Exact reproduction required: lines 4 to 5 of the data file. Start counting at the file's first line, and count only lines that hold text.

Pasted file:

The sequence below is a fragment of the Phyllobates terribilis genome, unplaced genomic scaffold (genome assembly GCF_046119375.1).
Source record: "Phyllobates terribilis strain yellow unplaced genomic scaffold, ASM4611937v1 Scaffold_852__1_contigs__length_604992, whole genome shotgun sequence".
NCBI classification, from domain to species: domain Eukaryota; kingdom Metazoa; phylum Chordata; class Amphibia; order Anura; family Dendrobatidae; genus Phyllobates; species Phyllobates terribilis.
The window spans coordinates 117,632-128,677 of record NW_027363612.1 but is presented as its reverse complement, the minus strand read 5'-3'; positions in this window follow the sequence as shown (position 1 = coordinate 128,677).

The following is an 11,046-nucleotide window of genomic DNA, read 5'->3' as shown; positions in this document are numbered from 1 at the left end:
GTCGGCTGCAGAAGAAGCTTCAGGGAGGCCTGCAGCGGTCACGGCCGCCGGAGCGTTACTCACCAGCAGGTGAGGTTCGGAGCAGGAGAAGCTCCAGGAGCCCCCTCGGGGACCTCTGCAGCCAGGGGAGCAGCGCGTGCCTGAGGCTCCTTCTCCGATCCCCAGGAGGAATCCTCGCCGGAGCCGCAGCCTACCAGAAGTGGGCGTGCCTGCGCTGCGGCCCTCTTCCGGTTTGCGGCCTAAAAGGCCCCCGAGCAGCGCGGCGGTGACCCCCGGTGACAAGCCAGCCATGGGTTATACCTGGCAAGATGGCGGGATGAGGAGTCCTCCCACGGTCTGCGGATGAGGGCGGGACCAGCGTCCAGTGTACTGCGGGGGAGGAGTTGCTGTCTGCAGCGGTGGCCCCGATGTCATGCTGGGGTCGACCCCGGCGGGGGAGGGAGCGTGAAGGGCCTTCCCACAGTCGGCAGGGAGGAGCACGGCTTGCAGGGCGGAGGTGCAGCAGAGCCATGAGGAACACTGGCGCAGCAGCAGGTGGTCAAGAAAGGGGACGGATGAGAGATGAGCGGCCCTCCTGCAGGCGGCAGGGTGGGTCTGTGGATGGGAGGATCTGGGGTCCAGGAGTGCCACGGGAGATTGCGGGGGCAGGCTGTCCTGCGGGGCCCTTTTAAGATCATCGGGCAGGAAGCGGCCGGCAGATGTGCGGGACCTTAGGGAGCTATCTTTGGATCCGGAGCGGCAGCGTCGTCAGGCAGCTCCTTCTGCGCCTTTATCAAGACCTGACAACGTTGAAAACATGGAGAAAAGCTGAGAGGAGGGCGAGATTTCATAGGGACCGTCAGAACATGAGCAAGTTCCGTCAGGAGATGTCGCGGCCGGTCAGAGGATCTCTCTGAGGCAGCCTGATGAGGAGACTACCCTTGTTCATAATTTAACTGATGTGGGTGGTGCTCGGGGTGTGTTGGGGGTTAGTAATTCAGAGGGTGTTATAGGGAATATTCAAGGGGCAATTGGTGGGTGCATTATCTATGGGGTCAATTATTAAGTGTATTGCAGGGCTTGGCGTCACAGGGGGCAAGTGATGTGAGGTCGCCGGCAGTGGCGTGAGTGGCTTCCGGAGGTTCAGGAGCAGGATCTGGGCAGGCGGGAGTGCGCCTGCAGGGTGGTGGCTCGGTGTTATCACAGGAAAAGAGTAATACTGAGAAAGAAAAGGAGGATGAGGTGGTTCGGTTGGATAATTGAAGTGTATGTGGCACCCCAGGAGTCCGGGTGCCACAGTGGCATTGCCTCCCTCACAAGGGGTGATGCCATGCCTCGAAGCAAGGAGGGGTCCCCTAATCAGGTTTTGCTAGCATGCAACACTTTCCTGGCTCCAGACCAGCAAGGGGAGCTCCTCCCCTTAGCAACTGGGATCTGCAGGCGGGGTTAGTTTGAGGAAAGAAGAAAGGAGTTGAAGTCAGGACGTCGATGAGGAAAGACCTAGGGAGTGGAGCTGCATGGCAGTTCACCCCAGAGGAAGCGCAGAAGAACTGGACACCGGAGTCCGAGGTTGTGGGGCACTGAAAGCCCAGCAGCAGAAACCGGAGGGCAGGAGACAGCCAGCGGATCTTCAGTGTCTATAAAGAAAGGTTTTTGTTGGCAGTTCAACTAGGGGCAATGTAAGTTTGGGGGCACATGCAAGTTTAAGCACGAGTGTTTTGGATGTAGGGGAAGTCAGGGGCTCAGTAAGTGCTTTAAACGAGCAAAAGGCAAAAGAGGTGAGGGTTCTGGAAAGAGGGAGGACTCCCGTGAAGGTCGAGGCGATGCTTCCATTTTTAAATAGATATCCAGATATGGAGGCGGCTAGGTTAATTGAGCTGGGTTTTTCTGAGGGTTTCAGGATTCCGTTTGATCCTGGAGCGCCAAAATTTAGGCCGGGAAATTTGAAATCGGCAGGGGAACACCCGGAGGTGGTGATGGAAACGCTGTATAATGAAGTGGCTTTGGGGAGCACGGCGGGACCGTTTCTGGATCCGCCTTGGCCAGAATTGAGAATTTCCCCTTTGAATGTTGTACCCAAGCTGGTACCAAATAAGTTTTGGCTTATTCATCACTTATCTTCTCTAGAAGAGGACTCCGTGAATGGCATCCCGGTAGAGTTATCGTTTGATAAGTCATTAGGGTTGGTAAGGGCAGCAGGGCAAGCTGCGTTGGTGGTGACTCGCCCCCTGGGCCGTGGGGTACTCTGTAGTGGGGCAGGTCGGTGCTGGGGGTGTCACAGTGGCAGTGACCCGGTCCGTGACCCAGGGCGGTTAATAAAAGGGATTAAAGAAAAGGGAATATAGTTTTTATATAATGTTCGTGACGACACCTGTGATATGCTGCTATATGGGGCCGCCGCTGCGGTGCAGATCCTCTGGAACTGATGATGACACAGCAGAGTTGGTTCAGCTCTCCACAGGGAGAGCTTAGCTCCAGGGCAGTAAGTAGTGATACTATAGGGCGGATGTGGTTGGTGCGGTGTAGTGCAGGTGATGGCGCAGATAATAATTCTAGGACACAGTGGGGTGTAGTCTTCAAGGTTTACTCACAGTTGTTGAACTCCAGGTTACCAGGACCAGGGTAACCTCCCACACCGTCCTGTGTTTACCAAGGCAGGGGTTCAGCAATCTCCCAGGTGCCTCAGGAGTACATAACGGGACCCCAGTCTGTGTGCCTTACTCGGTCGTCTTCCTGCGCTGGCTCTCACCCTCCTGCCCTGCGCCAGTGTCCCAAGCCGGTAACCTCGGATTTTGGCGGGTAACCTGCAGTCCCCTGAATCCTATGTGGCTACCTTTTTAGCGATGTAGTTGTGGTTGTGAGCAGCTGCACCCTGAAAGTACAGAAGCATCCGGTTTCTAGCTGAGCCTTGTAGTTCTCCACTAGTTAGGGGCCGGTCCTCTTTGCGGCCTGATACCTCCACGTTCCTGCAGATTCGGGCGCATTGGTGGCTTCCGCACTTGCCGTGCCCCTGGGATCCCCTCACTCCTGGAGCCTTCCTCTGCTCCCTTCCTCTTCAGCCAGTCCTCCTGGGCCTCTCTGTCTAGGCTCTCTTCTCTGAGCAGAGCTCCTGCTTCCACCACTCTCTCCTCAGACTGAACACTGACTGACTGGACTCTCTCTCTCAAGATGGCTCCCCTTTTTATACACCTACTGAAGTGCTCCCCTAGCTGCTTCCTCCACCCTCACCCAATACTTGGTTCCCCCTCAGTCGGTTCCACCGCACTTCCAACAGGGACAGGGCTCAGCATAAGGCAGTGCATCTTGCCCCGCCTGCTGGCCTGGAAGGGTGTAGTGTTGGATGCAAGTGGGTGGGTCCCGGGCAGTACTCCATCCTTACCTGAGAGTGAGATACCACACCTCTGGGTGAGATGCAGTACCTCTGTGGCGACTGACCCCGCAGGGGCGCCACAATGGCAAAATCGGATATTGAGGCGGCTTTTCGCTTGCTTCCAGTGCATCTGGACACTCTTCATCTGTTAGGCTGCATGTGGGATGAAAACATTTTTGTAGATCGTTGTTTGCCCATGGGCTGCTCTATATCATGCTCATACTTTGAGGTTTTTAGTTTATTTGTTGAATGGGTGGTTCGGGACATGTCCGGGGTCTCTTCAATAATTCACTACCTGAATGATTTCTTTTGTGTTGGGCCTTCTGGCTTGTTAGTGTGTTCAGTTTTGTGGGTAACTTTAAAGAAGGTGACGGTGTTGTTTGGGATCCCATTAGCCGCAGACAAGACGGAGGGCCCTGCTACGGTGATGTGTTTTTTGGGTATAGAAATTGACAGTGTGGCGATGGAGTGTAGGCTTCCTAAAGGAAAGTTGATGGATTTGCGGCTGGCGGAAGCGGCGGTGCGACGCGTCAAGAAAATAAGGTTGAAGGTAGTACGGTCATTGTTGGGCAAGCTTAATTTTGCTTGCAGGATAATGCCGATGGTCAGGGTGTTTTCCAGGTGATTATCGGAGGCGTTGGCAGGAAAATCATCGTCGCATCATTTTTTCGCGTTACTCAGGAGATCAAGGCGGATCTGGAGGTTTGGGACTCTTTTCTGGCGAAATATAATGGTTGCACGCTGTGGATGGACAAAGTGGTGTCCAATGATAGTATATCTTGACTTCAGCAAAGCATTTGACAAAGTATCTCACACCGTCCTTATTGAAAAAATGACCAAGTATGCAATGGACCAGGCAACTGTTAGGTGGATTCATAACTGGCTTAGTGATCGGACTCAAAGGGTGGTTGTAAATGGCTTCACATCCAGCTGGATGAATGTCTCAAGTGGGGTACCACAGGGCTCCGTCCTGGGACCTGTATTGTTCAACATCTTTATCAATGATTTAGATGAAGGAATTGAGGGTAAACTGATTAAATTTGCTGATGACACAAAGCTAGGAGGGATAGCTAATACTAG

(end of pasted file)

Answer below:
The window spans coordinates 117,632-128,677 of record NW_027363612.1 but is presented as its reverse complement, the minus strand read 5'-3'; positions in this window follow the sequence as shown (position 1 = coordinate 128,677).

The following is an 11,046-nucleotide window of genomic DNA, read 5'->3' as shown; positions in this document are numbered from 1 at the left end: